Monday July 30 2012
Whooping cough cases have risen sharply during 2012
"Pregnant may get whooping cough jab to protect babies as number of cases rockets," reports the Daily Mail, after an alarming rise in cases and a reported five infant deaths.
The Joint Committee of Vaccination and Immunisation (JCVI) (a board of specialists that advises on vaccination policy) is considering offering a vaccine against whooping cough to teenagers and pregnant women.
The reason this step is being considered is because of an alarming rise in cases, which, as the Mail reports, is the ‘worst outbreak in more than a decade’.
Whooping cough is a highly contagious bacteria infection that can cause persistent and severe coughing, which in younger children is accompanied by a distinctive ‘whooping’ noise. The infection, while deeply unpleasant, is not usually a serious health concern in older children and adults but younger children under the age of two years can be at risk of serious complications.
Whooping cough is a cyclical condition with the number of cases peaking every three to four years. We are currently in the middle of such a peak, though this year there have been many more cases reported than during the last peak in 2008.
The UK Health Protection Agency (HPA) has announced that there were 675 reported cases of whooping cough in June, bringing the total to 2,466 so far this year, more than double the total for the whole of 2011.
The JCVI first needs to review the effectiveness of vaccinating teens and pregnant women before before any recommendations are made. So the key word in news reports is that pregnant women and teenagers ‘could’ be vaccinated – it’s far from confirmed yet.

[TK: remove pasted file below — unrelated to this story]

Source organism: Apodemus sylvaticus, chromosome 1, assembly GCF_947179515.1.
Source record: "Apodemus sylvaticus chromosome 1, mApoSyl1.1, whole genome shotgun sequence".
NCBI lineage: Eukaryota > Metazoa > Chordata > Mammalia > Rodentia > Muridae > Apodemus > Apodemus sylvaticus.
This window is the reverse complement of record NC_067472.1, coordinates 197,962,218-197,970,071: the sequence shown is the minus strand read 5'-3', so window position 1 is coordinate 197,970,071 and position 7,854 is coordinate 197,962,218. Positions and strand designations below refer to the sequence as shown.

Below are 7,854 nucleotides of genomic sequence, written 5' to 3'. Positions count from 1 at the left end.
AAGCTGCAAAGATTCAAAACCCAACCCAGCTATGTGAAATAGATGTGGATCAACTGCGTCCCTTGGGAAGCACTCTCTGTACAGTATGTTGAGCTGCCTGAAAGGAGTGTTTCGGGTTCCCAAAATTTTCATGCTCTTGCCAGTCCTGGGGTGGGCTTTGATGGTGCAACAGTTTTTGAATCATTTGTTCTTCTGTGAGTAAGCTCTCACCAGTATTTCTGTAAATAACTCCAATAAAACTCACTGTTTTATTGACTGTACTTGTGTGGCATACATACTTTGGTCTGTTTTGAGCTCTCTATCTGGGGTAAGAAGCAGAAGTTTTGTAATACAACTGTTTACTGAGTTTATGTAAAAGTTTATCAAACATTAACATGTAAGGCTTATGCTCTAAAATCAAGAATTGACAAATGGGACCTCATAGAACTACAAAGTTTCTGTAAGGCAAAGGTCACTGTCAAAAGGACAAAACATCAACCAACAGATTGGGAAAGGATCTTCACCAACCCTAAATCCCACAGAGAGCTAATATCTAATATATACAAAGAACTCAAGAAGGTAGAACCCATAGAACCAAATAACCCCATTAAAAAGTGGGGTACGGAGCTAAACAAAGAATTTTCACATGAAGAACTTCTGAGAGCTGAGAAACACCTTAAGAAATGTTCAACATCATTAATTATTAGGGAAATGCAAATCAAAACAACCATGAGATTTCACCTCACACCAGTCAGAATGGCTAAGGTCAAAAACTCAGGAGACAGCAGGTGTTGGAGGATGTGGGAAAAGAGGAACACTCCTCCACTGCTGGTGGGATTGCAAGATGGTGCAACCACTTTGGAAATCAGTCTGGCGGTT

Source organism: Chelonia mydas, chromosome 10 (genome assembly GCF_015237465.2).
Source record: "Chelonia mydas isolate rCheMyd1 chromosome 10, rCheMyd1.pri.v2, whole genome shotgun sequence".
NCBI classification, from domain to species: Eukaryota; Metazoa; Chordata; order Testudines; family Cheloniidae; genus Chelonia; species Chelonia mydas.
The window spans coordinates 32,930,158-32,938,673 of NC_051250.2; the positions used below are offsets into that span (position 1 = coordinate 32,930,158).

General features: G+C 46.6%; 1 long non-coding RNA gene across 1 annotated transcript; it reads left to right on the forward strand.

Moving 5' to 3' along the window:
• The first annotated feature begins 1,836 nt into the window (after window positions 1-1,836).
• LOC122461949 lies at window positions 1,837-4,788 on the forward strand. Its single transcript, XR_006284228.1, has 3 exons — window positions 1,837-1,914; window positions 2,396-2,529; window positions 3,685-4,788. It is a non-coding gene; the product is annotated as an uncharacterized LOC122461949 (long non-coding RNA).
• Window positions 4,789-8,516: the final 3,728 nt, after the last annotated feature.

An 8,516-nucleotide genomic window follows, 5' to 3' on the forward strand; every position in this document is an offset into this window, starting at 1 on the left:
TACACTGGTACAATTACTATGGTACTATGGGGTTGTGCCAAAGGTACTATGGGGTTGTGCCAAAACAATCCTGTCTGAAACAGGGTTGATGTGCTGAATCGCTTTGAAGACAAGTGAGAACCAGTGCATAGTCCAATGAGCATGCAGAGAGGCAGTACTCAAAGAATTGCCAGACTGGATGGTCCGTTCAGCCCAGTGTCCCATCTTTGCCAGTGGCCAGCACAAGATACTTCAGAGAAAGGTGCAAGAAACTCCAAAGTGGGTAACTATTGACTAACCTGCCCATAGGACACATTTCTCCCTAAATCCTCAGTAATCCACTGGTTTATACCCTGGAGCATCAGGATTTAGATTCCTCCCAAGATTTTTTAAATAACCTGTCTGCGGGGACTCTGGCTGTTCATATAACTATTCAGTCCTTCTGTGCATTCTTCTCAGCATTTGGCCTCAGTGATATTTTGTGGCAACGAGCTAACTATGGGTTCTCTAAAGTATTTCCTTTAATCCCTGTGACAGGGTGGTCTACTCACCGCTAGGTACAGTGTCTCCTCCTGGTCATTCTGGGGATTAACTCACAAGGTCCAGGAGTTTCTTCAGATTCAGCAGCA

What is the basis for these current reports?
The Health Protection Agency (HPA) is the UK organisation that aims to protect the public from threats to their health from infectious diseases and environmental hazards. The HPA keeps track of the number of cases of disease and provides advice and information to the general public, health professionals, and to national and local government. It has issued a bulletin about the number of whooping cough cases and deaths in 2012 compared to other years, and a recent meeting of the Joint Committee of Vaccination and Immunisation (JCVI) also discussed the issue. The JCVI is one of the Department of Health’s advisory bodies that reviews patterns of infectious disease in the UK and advises on vaccination and immunisation policy.
What does the HPA report on the number of cases of whooping cough?
The HPA reports that there were 675 reported cases of whooping cough in June, bringing the total to 2,466 so far this year, more than double the total for 2011 – when there were only 1,118 cases during the course of the whole year. The reported cases have come from across regions of England, with clustering of outbreaks in certain schools and healthcare settings. The true number of cases may be even higher than 2,466, as this is only the number of laboratory-confirmed positive cases reported to the HPA, and the HPA may not necessarily receive a sample for testing from every suspected case.
Outbreaks of whooping cough are said to follow a cyclical pattern, with increases in number occurring every three to four years – the last being in 2008. However, in 2008 there were only 421 cases in the first six months of the year, compared to 2,466 in the first six months of 2012.
There have also been 186 cases in infants under the age of three months, compared to 84 cases among this age group in 2008. Young babies are the most vulnerable to complications from the illness. There have been five deaths in infants under three months so far this year; there were four in 2008.
The HPA is requesting improved reporting of cases and is issuing guidance to health professionals and providing information to parents.